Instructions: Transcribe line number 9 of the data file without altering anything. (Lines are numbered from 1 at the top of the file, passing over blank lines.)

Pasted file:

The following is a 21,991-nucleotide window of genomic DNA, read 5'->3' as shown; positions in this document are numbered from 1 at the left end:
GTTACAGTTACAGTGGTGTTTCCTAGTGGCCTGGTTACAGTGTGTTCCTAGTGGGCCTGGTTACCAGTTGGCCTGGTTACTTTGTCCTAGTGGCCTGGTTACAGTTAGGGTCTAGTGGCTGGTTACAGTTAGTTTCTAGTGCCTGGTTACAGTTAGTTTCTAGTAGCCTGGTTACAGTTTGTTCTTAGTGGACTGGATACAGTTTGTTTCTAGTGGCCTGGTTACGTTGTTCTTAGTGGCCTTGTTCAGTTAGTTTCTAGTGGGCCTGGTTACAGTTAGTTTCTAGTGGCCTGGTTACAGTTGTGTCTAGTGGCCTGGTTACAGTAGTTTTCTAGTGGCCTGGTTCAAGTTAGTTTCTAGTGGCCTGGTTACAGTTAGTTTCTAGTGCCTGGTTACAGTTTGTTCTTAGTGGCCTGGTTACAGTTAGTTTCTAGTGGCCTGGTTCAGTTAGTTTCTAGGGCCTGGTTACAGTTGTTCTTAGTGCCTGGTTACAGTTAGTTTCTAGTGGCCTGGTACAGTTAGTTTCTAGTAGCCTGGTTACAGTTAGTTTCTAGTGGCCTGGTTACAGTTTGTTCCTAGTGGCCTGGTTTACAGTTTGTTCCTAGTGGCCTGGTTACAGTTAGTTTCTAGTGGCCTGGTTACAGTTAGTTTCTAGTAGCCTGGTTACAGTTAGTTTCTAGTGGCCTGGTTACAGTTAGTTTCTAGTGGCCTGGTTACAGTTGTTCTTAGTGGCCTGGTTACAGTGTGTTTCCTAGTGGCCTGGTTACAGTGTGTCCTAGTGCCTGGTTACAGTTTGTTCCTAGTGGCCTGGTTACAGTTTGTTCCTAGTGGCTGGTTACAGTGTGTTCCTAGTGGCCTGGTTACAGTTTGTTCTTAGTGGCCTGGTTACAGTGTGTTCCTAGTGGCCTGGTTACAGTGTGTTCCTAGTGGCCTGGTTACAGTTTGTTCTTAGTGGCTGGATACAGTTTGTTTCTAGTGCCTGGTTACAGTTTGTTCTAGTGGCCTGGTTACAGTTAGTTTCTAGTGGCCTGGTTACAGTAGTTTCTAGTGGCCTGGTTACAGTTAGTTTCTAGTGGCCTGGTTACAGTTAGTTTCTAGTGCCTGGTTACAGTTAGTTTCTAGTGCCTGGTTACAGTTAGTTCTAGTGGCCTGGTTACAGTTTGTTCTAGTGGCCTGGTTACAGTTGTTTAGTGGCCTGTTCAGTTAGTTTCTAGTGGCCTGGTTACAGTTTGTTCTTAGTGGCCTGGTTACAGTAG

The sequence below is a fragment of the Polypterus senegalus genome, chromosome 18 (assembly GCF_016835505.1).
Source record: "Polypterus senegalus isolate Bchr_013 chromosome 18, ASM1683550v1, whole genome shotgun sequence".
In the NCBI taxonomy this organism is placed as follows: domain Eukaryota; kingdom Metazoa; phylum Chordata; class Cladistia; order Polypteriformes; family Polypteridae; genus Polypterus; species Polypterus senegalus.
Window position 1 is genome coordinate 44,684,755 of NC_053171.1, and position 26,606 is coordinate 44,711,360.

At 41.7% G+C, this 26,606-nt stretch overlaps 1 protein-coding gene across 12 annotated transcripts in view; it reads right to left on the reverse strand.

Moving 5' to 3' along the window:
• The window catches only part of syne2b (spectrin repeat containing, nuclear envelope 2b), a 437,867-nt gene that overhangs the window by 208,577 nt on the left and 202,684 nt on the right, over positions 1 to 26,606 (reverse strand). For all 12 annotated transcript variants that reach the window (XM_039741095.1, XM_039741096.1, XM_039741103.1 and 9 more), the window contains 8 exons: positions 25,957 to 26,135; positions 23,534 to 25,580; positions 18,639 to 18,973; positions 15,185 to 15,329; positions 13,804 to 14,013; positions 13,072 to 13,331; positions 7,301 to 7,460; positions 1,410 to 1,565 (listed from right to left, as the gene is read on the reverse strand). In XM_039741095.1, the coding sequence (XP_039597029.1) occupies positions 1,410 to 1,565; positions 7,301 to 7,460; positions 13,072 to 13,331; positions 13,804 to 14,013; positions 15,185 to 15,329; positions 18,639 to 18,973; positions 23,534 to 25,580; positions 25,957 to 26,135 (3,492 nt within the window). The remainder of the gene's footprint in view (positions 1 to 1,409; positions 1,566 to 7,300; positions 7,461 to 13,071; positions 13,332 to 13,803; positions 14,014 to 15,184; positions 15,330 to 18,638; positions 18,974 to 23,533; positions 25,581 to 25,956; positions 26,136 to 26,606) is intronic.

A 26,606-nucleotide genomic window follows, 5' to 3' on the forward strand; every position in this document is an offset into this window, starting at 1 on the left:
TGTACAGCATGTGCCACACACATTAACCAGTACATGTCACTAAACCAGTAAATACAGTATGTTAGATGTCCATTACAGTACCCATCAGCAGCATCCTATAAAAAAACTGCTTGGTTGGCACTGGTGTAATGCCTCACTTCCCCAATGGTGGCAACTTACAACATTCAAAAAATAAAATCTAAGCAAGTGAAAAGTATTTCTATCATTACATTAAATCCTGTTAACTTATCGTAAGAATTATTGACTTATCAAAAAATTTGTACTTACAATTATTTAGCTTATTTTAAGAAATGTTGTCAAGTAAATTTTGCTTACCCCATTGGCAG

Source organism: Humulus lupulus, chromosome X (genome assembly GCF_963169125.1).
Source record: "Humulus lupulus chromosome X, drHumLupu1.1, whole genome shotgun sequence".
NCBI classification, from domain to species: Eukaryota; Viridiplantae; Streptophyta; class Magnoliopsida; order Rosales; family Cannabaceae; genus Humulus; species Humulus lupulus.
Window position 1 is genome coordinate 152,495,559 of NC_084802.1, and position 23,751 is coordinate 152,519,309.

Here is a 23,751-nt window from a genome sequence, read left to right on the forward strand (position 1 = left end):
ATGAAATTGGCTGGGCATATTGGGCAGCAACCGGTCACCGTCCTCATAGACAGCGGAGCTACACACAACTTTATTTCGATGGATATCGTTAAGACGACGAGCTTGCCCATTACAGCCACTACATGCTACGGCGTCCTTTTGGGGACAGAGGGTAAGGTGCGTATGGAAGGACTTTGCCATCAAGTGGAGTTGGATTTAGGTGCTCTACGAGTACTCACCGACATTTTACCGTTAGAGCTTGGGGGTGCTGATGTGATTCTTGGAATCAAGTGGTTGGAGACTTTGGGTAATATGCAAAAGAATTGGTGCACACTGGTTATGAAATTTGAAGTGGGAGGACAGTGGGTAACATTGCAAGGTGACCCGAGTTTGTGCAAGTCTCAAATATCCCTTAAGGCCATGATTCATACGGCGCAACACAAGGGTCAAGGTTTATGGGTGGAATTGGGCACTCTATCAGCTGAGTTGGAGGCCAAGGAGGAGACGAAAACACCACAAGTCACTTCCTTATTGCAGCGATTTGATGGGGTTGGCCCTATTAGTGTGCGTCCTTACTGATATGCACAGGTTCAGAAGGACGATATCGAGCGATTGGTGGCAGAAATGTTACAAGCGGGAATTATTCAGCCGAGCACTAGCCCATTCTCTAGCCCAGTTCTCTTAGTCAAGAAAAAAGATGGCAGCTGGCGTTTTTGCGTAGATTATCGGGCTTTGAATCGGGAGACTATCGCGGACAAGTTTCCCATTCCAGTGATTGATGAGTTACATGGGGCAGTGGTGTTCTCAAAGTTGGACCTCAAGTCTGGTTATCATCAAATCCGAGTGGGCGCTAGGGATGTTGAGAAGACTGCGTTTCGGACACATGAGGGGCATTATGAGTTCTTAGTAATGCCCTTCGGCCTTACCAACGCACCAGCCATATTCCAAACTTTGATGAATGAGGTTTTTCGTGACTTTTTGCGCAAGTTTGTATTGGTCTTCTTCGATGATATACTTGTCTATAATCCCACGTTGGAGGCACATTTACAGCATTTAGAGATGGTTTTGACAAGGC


• The window catches only part of syne2b (spectrin repeat containing, nuclear envelope 2b), a 437,867-nt gene that overhangs the window by 208,577 nt on the left and 202,684 nt on the right, over positions 1 to 26,606 (reverse strand). For all 12 annotated transcript variants that reach the window (XM_039741095.1, XM_039741096.1, XM_039741103.1 and 9 more), the window contains 8 exons: positions 25,957 to 26,135; positions 23,534 to 25,580; positions 18,639 to 18,973; positions 15,185 to 15,329; positions 13,804 to 14,013; positions 13,072 to 13,331; positions 7,301 to 7,460; positions 1,410 to 1,565 (listed from right to left, as the gene is read on the reverse strand). In XM_039741095.1, the coding sequence (XP_039597029.1) occupies positions 1,410 to 1,565; positions 7,301 to 7,460; positions 13,072 to 13,331; positions 13,804 to 14,013; positions 15,185 to 15,329; positions 18,639 to 18,973; positions 23,534 to 25,580; positions 25,957 to 26,135 (3,492 nt within the window). The remainder of the gene's footprint in view (positions 1 to 1,409; positions 1,566 to 7,300; positions 7,461 to 13,071; positions 13,332 to 13,803; positions 14,014 to 15,184; positions 15,330 to 18,638; positions 18,974 to 23,533; positions 25,581 to 25,956; positions 26,136 to 26,606) is intronic.